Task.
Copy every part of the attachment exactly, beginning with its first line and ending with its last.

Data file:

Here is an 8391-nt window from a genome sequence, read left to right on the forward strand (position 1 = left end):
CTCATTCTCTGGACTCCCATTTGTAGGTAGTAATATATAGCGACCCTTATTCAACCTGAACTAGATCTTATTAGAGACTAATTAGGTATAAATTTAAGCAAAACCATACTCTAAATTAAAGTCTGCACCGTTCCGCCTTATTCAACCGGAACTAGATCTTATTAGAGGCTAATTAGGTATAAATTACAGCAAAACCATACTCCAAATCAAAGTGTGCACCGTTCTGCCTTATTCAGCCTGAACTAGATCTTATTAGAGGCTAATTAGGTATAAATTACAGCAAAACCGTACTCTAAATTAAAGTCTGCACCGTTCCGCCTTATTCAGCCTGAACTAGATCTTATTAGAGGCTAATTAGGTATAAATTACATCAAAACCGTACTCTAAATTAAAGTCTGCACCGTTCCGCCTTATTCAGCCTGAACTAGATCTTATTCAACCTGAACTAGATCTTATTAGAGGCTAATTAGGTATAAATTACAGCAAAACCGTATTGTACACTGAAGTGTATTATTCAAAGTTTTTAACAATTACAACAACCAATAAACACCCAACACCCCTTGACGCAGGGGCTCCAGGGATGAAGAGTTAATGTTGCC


Here is an 8391-nt window from a genome sequence, read left to right on the forward strand (position 1 = left end):
CTCATTCTCTGGACTCCCATTTGTAGGTAGTAATATATAGCGACCCTTATTCAACCTGAACTAGATCTTATTAGAGACTAATTAGGTATAAATTTAAGCAAAACCATACTCTAAATTAAAGTCTGCACCGTTCCGCCTTATTCAACCGGAACTAGATCTTATTAGAGGCTAATTAGGTATAAATTACAGCAAAACCATACTCCAAATCAAAGTGTGCACCGTTCTGCCTTATTCAGCCTGAACTAGATCTTATTAGAGGCTAATTAGGTATAAATTACAGCAAAACCGTACTCTAAATTAAAGTCTGCACCGTTCCGCCTTATTCAGCCTGAACTAGATCTTATTAGAGGCTAATTAGGTATAAATTACATCAAAACCGTACTCTAAATTAAAGTCTGCACCGTTCCGCCTTATTCAGCCTGAACTAGATCTTATTCAACCTGAACTAGATCTTATTAGAGGCTAATTAGGTATAAATTACAGCAAAACCGTATTGTACACTGAAGTGTATTATTCAAAGTTTTTAACAATTACAACAACCAATAAACACCCAACACCCCTTGACGCAGGGGCTCCAGGGATGAAGAGTTAATGTTGCC